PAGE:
DC Retroactive 1980s Green Lantern #1 review

John Stewart saves the planet from nuclear missiles launched by the Shark, then gets down to the important business of the day – revealing his secret identity to his girlfriend, Tawny Young. Next morning he wakes to find that she’s not the woman he thought she was  – the very talky Tawny has gone public with his secret on her TV show.

Soon she’s become the target of another super-villain, Sonar, leading to a face-off with John, and Tawny being dumped.

And that’s ‘Betrayal’, Len Wein’s final contribution to DC’s Retroactive books, as he again shows younger writers how to craft a satisfying, stylish, single-issue tale. He gives us an untold day in the life taking place between his final issue of the Eighties GL run, #186, and Steve Englehart’s first, #188. The latter has John Stewart’s identity exposed by Tawny on TV, which seemed a bit out of the blue. Here we learn how she came by the information, and get a tweaked retelling of John’s subsequent fight with Sonar from that issue. Originally, John’s Green Lantern Corps trainer and future wife, Katma Tui, was on hand and helped defeat the villain; here it’s all John.

And I don’t mind a bit, as it allows for a greater focus on what John went through. Tawny’s betrayal makes sense given her previous pushiness towards John, whom she began seeing in his masked state – she dumped a bowl of pasta on him when he refused to tell her his origin. Wein also shows how her decision backfired, making the sudden switch of his attentions to Katma come over as less caddish.

The script is deft, handling character and action with grace and, as he did in his DC Retroactive 1970s Batman #1, Wein has fun with comic book tropes. And it’s quite remarkable for a comic created in the 21st century to feature two discrete meaty super-villain battles, but that’s just what old pro Wein supplies.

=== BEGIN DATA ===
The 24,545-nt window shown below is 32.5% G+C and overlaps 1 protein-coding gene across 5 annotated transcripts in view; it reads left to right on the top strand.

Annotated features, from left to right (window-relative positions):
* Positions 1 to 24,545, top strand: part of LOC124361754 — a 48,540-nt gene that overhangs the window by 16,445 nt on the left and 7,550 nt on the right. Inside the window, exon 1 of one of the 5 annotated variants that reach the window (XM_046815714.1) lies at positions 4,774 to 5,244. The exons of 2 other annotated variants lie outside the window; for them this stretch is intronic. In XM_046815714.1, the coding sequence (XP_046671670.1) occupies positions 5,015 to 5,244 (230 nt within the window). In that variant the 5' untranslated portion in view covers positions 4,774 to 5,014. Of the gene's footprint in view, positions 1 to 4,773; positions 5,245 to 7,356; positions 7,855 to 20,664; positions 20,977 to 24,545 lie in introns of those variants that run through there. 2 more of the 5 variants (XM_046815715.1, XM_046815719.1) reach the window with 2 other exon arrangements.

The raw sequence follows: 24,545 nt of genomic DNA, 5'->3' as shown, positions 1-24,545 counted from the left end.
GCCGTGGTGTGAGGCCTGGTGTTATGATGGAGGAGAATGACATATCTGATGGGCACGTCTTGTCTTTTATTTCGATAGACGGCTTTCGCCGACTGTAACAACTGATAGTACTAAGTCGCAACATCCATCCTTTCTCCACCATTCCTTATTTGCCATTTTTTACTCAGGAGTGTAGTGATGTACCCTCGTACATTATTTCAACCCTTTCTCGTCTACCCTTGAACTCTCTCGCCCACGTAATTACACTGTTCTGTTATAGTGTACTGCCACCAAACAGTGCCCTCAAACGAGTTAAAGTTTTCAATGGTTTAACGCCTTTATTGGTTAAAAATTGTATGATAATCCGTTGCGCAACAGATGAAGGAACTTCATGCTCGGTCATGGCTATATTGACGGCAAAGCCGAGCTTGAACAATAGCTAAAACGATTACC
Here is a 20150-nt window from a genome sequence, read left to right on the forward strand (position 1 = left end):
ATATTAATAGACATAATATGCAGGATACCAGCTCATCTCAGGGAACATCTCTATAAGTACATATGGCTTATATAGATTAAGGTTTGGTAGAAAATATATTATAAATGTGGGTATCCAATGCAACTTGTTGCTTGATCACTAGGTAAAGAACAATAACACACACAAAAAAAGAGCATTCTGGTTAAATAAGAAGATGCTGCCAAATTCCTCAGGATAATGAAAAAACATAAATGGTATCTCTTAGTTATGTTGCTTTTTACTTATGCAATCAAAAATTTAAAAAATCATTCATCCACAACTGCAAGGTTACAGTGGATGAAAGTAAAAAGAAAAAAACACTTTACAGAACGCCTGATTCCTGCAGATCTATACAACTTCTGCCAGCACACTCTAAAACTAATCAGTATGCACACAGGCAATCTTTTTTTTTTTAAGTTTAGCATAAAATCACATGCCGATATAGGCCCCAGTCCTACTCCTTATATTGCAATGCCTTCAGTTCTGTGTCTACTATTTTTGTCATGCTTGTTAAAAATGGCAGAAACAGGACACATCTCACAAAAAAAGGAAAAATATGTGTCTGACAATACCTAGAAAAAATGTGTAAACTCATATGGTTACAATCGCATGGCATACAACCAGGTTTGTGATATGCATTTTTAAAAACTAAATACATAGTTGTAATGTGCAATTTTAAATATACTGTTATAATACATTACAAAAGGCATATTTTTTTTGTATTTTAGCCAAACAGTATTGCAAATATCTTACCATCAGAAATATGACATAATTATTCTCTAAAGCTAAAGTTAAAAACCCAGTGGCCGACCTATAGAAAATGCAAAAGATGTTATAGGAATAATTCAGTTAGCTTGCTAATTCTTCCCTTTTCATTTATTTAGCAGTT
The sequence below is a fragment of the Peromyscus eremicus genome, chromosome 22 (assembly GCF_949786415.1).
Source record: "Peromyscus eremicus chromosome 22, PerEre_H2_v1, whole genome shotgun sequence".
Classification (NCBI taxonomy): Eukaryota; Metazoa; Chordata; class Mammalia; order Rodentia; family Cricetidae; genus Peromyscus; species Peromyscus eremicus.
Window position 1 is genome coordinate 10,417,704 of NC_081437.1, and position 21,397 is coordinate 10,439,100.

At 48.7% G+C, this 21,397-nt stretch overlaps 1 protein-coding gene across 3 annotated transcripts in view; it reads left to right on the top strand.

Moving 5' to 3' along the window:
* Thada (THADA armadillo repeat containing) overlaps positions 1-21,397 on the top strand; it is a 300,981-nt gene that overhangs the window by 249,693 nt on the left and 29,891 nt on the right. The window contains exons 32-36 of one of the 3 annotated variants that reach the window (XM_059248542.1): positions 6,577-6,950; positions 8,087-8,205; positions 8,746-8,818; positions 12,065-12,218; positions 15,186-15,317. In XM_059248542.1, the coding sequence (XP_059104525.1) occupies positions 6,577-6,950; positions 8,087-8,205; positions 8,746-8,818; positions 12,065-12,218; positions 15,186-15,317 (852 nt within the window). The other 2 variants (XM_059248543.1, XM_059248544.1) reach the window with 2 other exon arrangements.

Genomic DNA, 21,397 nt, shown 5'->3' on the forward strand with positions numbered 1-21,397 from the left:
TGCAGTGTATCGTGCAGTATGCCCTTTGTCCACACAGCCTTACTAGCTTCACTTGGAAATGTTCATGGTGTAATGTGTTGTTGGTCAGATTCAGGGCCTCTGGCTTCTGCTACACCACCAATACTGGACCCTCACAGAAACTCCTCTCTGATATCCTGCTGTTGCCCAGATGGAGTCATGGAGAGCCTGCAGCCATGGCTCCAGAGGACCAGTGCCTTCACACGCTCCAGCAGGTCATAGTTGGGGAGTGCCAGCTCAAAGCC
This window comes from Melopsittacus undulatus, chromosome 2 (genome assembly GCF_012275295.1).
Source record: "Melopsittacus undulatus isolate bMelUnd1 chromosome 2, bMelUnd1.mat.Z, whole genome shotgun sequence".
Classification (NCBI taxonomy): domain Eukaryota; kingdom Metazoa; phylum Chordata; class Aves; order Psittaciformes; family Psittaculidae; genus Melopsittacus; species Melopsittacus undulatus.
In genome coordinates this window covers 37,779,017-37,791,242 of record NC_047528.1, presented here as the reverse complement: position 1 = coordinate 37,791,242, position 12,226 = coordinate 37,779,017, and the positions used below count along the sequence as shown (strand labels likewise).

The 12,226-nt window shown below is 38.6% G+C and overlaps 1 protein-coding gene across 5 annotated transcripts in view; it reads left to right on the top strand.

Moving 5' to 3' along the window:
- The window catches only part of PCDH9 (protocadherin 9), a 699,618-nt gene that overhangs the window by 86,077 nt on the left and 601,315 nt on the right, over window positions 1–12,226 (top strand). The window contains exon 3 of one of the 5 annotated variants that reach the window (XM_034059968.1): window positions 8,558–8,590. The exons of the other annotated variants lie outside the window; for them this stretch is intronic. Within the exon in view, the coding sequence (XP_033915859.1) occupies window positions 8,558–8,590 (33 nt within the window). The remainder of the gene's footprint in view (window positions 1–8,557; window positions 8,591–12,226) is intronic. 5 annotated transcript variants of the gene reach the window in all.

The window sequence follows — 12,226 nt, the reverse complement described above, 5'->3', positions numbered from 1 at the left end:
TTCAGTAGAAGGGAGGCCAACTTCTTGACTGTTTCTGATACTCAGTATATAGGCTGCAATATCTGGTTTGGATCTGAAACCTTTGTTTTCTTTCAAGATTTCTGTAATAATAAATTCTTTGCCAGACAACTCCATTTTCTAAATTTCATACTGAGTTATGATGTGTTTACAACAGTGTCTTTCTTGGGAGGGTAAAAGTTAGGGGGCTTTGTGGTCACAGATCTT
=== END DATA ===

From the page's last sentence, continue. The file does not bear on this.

Drawing the book is Joe Staton, who worked with Englehart (and previously Marv Wolfman) but not Wein. Their storytelling sensibilities gel nicely, perfectly evoking the era. It’s great to see such a classic cartoonist – he’s currently the artist on Dick Tracy

– back at DC, here ably inked by Andy Owens.

It’d be nice had Staton’s cover focused solely on John, but adding in Hal Jordan and Guy Gardner makes it properly inclusive of the Eighties, when the boys were swapping back and forth like nobody’s business.

The back-up reprint is from #172, the first story of Wein’s run, in which he teamed with Dave Gibbons for some solidly entertaining superhero soap. Hal has just come off a year’s exile by the Guardians of the Universe – they forbade him from being on Earth because he was deemed too attached to, er, his home planet. Can he persuade them to let him base himself there once more? And if he does get home, will Carol Ferris be waiting? (Click on image to enlarge.)

It’s Wein and Gibbons at their best and has me itching for a collection of their run. The speeches are heroic, the pictures big and brash, Anthony Tollin’s colours bright and beautiful (that man did love his pink). Even the lettering is an utterly sympathetic part of the whole, thanks to Gibbons handling that as well as pencils and inks. ‘Judgment Day’ has me yearning for the time when Hal was a likeable guy, rather than as big a tosspot, in his own way, as the Guardians (who are, in this issue, big old tosspots).

And that’s my last, somewhat late, DC Retroactive review. I’ve no idea how these specials sold, but despite occasionally lousy choices of reprints, and problems with the printing, I’m calling the stunt a success. Were DC to give us one of these books every quarter, or a big fat annual, I’d be a very happy camper.

Because, you know, nostalgia sometime is what it used to be.

4 thoughts on “DC Retroactive 1980s Green Lantern #1 review

Leave a Reply

Fill in your details below or click an icon to log in:

WordPress.com Logo

You are commenting using your WordPress.com account. Log Out /  Change )

Google+ photo

You are commenting using your Google+ account. Log Out /  Change )

Twitter picture

You are commenting using your Twitter account. Log Out /  Change )

Facebook photo

You are commenting using your Facebook account. Log Out /  Change )

Connecting to %s

This site uses Akismet to reduce spam. Learn how your comment data is processed.